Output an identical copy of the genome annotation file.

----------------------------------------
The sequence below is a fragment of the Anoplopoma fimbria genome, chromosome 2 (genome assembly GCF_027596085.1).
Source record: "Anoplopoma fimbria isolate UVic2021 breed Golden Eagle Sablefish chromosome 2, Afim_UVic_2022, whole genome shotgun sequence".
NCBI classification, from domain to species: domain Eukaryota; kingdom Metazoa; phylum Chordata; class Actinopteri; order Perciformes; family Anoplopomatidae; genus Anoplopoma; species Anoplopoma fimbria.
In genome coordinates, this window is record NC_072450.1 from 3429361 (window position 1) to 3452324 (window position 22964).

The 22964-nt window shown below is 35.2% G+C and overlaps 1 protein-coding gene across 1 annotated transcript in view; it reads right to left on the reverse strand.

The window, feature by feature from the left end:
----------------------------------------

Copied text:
The sequence below is a fragment of the Anoplopoma fimbria genome, chromosome 2 (genome assembly GCF_027596085.1).
Source record: "Anoplopoma fimbria isolate UVic2021 breed Golden Eagle Sablefish chromosome 2, Afim_UVic_2022, whole genome shotgun sequence".
NCBI classification, from domain to species: domain Eukaryota; kingdom Metazoa; phylum Chordata; class Actinopteri; order Perciformes; family Anoplopomatidae; genus Anoplopoma; species Anoplopoma fimbria.
In genome coordinates, this window is record NC_072450.1 from 3429361 (window position 1) to 3452324 (window position 22964).

The 22964-nt window shown below is 35.2% G+C and overlaps 1 protein-coding gene across 1 annotated transcript in view; it reads right to left on the reverse strand.

The window, feature by feature from the left end: